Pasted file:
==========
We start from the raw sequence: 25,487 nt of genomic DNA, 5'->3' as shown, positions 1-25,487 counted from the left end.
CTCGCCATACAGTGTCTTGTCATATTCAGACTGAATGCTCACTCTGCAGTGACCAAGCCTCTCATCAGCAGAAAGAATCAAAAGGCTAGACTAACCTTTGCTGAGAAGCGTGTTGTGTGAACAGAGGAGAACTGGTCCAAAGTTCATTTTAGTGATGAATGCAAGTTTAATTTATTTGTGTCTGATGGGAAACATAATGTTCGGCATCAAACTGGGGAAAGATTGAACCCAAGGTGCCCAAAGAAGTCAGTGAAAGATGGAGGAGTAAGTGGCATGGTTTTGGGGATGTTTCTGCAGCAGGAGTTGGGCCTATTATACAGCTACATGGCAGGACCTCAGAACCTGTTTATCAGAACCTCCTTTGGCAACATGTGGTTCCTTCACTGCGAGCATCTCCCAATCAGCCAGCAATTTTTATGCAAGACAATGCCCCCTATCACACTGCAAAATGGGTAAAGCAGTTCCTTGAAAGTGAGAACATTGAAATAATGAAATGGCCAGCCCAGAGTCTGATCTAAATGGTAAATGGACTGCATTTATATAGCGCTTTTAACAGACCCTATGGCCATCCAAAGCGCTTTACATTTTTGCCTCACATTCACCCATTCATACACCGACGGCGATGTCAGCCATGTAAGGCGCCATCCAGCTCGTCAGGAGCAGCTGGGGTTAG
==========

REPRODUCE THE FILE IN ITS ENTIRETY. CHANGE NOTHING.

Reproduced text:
We start from the raw sequence: 25,487 nt of genomic DNA, 5'->3' as shown, positions 1-25,487 counted from the left end.
CTCGCCATACAGTGTCTTGTCATATTCAGACTGAATGCTCACTCTGCAGTGACCAAGCCTCTCATCAGCAGAAAGAATCAAAAGGCTAGACTAACCTTTGCTGAGAAGCGTGTTGTGTGAACAGAGGAGAACTGGTCCAAAGTTCATTTTAGTGATGAATGCAAGTTTAATTTATTTGTGTCTGATGGGAAACATAATGTTCGGCATCAAACTGGGGAAAGATTGAACCCAAGGTGCCCAAAGAAGTCAGTGAAAGATGGAGGAGTAAGTGGCATGGTTTTGGGGATGTTTCTGCAGCAGGAGTTGGGCCTATTATACAGCTACATGGCAGGACCTCAGAACCTGTTTATCAGAACCTCCTTTGGCAACATGTGGTTCCTTCACTGCGAGCATCTCCCAATCAGCCAGCAATTTTTATGCAAGACAATGCCCCCTATCACACTGCAAAATGGGTAAAGCAGTTCCTTGAAAGTGAGAACATTGAAATAATGAAATGGCCAGCCCAGAGTCTGATCTAAATGGTAAATGGACTGCATTTATATAGCGCTTTTAACAGACCCTATGGCCATCCAAAGCGCTTTACATTTTTGCCTCACATTCACCCATTCATACACCGACGGCGATGTCAGCCATGTAAGGCGCCATCCAGCTCGTCAGGAGCAGCTGGGGTTAG